Production company Simon&Paul out of Hamburg got involved and I was working closely with the Production Designer Ann-Kristin Buettner and my DOP Khalid Mohtaseb to bring my vision to life. I was extremely fortunate to have Khalid on board. Early on we discussed our visual approach. We wanted the images to be simplistic and decided on finding beauty in minimalism. The color palette would be a reduced one but featuring the strong red I mentioned before. Khalid brought his unique style to this project and was an integral part of bringing this idea to life.

I am fascinated by golden era matte paintings. Those were pieces of art in their own right. As the techniques evolved matte painters began using digital tools. Nowadays it is common to create set extensions with 3d elements. I myself use 2d photobashing in order to achieve photorealism in my matte paintings. I try to incorporate digital painting techniques as much as possible in the workflow in order to preserve a subtle painterly quality without compromising on believability.

On My Kingdom Come I went for realism with that little touch of surrealism. That was a fine line to walk as I was trying to give the audience something they have never seen before and at the same time present an environment they can believe exists somewhere. In the end we introduced camera movement to some of the paintings. VFX artist Lukas Kunzmann projected the 2d layers on simple 3d geometry in order to mimic zooms, camera shakes or dolly moves.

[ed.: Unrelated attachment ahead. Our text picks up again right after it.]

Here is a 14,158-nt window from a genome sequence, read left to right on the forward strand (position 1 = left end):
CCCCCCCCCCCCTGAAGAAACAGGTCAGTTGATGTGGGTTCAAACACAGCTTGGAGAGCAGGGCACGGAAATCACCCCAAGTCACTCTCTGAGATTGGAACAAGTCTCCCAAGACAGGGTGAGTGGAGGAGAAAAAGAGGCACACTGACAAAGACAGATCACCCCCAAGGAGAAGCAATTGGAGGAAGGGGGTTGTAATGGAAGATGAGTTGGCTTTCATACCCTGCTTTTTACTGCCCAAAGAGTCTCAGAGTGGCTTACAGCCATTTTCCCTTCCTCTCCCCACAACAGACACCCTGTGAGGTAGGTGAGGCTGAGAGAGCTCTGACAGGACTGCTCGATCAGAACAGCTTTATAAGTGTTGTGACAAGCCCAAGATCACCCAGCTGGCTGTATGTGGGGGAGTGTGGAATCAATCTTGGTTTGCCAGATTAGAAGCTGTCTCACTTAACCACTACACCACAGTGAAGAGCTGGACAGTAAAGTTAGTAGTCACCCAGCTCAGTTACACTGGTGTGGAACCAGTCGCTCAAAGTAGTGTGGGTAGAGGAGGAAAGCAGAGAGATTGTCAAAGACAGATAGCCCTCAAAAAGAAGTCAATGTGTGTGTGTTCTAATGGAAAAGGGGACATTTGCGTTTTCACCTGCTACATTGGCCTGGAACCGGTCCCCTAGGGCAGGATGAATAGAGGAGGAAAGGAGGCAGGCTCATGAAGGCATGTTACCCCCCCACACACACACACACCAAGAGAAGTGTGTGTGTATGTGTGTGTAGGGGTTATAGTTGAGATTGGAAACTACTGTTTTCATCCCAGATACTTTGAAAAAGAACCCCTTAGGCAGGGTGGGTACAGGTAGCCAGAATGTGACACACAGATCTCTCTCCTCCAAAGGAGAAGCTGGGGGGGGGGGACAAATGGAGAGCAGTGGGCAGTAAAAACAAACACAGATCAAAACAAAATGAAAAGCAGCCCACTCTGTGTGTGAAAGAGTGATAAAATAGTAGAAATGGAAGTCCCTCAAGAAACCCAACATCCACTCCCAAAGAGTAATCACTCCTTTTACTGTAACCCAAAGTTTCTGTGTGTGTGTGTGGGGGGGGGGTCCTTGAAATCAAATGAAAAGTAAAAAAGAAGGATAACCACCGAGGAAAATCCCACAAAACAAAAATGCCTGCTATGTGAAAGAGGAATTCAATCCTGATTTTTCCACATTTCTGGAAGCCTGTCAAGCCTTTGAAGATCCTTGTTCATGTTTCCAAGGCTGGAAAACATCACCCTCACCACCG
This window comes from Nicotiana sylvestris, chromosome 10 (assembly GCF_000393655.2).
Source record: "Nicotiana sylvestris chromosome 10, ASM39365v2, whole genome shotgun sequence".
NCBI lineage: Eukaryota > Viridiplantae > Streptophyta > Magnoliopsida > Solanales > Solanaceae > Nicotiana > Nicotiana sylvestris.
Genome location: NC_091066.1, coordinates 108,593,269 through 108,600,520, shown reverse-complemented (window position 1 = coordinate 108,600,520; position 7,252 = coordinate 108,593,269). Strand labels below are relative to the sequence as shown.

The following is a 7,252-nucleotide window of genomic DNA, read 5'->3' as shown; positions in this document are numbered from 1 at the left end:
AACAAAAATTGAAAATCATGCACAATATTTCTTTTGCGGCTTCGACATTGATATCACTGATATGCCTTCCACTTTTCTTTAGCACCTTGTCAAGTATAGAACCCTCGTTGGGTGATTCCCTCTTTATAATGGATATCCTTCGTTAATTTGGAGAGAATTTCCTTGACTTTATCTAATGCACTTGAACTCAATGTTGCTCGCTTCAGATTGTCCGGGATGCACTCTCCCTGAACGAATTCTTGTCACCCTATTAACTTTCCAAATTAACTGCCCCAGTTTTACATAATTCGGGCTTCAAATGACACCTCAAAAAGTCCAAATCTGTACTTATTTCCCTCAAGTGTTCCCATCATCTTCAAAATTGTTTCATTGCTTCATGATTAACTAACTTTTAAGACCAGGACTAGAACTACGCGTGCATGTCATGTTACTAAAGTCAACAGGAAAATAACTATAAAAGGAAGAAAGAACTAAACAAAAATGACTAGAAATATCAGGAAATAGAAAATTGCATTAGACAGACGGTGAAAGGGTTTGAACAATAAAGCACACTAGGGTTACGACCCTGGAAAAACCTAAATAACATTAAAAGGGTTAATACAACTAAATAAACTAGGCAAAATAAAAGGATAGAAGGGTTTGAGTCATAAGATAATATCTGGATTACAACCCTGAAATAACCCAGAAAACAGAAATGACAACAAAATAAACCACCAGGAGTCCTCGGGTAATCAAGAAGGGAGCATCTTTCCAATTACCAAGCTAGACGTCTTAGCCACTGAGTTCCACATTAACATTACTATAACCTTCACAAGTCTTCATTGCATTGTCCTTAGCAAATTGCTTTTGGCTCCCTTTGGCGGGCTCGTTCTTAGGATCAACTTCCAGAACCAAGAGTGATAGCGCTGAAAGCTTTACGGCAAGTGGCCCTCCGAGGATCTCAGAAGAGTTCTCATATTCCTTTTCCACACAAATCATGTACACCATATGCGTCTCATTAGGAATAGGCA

Casting was a difficult task. I had to find the right personalities for the film, always trying to keep in mind their equivalents from Genesis. The female lead, for example, had to both embody the perplexed girlfriend who is left alone in the bathtub because her boyfriend is drawn to the basketball court and at the same time be representative of a wrathful God who lost control over one of his angels who plots his comeback from hell.

Time constraints, logistic difficulties and challenging locations made it an absolute necessity to come prepared.

The challenges on this film were manifold. We were on a tight budget and had only three shooting days on locations that were very far apart. We had live animals on set and naturally their well-being and the performers‘ safety came first. Time constraints, logistic difficulties and challenging locations made it an absolute necessity to come prepared.

In the end, we pushed through and were able to get all the shots we needed using a multitude of cameras such as the Sony Venice (as A-Cam) and Arri Alexas (As B-Cam and on the drone). Joseph Bicknell of Company 3 fused it all together brilliantly in the grade. Final touches were made at the Berlin sound studios of Ginger x MassiveMusic. They provided music and sound design that draws inspiration from many different cultures. Having had the chance to gather that kind of creative talent and guide their work towards the final outcome has been a privilege I deeply cherish.